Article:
Thomas Game's attestation papers show he reported Feb 26, 1918; since he would have then undergone a mininimum of 6 weeks training, he could have sailed for England in one of the following drafts

1st Depot Bn BC Regt which sailed on Ajana 16/05/1918 ex Halifax arriving Liverpool 27/05/1918; plus 30 days quarantine, means the earliest available for transfer to F&F would be 30 June 1918 +/- a bit

Since you indicate he did reach F&F then these later possible sailings are improbable

1st Depot Bn BC Regt 82nd Draft which sailed on Atreus 14/08/1918 ex Sydney, Nova Scotia, arrival date and port unknown, but usual travel time of 10 days puts arrival not before 24 08/1918 so not available unitil the end of September

1st Depot Bn BC Regt 105th Draft whiich also sailed on Atreus 14/08/1918 ex Sydney arrival date and port unknown, but usual travel time of 10 days puts arrival not before 24 08/1918 so not available unitil the end of September; or finally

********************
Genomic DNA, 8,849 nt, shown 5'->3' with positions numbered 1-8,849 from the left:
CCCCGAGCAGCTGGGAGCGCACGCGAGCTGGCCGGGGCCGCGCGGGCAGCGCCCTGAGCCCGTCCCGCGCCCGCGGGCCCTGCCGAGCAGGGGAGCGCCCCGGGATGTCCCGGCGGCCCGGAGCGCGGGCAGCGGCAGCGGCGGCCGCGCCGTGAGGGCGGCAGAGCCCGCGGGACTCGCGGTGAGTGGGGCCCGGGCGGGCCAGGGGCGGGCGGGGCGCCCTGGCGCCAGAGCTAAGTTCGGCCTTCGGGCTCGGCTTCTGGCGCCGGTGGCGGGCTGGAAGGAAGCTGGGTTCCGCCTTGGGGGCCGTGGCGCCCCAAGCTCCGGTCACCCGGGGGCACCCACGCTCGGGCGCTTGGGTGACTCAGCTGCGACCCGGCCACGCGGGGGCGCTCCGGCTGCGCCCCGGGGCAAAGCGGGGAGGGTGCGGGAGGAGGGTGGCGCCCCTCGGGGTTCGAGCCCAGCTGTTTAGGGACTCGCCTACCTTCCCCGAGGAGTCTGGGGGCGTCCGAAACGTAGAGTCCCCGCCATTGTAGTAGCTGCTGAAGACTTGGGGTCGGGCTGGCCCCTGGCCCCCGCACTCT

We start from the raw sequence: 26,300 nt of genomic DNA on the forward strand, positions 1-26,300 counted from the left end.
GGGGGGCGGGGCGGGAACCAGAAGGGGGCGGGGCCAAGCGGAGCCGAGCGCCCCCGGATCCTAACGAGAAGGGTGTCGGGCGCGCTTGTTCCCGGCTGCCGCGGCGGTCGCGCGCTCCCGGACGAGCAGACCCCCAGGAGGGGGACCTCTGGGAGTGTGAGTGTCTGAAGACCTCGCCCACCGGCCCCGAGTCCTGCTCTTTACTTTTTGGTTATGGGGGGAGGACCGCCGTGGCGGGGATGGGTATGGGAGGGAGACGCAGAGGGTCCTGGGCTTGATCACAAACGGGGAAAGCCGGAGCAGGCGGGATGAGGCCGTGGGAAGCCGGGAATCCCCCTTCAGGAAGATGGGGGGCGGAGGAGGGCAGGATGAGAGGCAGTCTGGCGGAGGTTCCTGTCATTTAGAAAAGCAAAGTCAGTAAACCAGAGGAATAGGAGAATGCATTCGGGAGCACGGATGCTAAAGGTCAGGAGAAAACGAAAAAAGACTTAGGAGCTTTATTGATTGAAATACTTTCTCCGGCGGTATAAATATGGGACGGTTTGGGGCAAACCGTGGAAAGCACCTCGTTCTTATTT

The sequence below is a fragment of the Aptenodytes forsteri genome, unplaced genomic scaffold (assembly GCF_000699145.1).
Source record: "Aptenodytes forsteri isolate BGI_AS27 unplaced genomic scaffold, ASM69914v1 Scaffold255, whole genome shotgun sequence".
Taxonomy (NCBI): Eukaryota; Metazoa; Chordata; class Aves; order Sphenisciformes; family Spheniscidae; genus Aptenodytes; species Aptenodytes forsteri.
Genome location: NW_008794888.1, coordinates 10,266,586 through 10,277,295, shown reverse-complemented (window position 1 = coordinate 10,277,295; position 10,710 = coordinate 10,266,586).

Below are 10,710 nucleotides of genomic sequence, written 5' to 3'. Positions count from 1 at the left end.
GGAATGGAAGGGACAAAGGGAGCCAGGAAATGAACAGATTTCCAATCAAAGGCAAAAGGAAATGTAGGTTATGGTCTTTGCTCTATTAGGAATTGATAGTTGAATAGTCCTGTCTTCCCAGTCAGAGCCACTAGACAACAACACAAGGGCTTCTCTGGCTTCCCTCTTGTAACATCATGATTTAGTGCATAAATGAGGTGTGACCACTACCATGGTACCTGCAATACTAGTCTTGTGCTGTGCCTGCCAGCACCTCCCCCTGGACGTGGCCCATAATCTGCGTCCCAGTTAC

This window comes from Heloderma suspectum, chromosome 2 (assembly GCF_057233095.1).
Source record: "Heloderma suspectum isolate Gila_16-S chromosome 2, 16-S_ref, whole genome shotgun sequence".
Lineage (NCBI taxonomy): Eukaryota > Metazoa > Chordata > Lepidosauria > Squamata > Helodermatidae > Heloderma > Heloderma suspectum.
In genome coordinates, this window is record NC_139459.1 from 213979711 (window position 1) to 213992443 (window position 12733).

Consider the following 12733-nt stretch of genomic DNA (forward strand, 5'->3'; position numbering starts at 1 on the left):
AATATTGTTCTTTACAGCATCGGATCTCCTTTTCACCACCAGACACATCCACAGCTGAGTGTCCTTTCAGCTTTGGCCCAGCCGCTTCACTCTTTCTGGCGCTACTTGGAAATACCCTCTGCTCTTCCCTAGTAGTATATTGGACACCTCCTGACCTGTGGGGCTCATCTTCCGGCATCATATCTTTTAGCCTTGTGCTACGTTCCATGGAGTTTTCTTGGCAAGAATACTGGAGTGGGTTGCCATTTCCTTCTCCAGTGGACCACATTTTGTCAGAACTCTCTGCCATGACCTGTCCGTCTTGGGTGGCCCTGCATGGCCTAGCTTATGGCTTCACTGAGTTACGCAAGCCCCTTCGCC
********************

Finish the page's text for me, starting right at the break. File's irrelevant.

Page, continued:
1st Depot Bn BC Regt 167th Draft which sailed on the City of Cairo 28/09/1918 ex Quebec arriving Devonport 09/10/1918, this one is very unlikely as they weren't out of quarantine until well into the last week of October, this particular sailing had many many victims of flu.

War Diaries for the 1st Depot Battalion BC Reg't can be found here at these pages
May 1918 p 8 - 13
Jun 1918 p 13 - 17
Jul 1918 p 21 - 24
Aug 1918 p 30 - 35
Sep 1918 p 12 - 18
Oct 1918 p 14 - 18
Nov 1918 p 21 - 26
Dec 1918 p 24 - 29
Jan 1919 p 27 - 28

As mentioned he would then have been TOS the 1st Canadian Reserve Battalion at Seaford.